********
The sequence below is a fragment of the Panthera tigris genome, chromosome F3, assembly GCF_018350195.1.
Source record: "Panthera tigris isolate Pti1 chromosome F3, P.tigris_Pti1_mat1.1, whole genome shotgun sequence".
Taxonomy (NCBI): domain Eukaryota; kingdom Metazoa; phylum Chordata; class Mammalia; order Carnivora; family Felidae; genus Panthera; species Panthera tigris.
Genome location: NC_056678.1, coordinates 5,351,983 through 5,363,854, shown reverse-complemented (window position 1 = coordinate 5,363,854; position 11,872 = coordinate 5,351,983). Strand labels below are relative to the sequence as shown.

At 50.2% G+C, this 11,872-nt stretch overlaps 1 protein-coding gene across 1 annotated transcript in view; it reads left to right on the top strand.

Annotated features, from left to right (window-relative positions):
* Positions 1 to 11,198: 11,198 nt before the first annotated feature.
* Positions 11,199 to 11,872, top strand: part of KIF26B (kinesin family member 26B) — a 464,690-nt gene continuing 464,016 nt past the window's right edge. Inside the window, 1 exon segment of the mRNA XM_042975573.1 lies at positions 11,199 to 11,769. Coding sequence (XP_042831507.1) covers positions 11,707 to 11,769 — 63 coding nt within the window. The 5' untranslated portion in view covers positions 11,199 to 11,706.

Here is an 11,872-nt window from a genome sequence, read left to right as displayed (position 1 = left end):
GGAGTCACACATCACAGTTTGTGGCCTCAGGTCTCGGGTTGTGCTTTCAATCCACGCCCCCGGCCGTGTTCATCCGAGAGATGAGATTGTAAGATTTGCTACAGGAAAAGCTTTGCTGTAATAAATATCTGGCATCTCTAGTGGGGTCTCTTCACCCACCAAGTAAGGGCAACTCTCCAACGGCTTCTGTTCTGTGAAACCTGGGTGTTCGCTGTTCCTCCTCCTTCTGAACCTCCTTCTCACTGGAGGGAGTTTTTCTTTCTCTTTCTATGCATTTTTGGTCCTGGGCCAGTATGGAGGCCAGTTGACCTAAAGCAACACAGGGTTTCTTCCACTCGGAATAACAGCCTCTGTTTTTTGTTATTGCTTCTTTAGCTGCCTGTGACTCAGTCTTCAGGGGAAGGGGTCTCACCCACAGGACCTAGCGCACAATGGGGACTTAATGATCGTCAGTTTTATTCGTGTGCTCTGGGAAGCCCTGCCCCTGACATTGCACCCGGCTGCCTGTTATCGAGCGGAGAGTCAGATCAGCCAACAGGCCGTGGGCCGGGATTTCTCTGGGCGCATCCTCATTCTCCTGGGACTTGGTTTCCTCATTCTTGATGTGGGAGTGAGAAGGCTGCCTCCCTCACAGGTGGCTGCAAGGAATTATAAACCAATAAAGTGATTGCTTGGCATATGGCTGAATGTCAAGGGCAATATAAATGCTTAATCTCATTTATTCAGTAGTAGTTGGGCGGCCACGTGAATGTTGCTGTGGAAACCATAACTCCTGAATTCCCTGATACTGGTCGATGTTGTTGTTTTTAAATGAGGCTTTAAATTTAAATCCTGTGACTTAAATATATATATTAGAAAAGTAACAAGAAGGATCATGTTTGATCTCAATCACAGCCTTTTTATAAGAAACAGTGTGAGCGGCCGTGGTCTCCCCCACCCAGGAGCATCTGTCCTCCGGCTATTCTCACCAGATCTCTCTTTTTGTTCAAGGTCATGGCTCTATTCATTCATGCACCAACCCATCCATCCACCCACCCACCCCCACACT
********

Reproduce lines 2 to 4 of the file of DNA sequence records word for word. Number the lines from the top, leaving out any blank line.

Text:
Source record: "Panthera tigris isolate Pti1 chromosome F3, P.tigris_Pti1_mat1.1, whole genome shotgun sequence".
Taxonomy (NCBI): domain Eukaryota; kingdom Metazoa; phylum Chordata; class Mammalia; order Carnivora; family Felidae; genus Panthera; species Panthera tigris.
Genome location: NC_056678.1, coordinates 5,351,983 through 5,363,854, shown reverse-complemented (window position 1 = coordinate 5,363,854; position 11,872 = coordinate 5,351,983). Strand labels below are relative to the sequence as shown.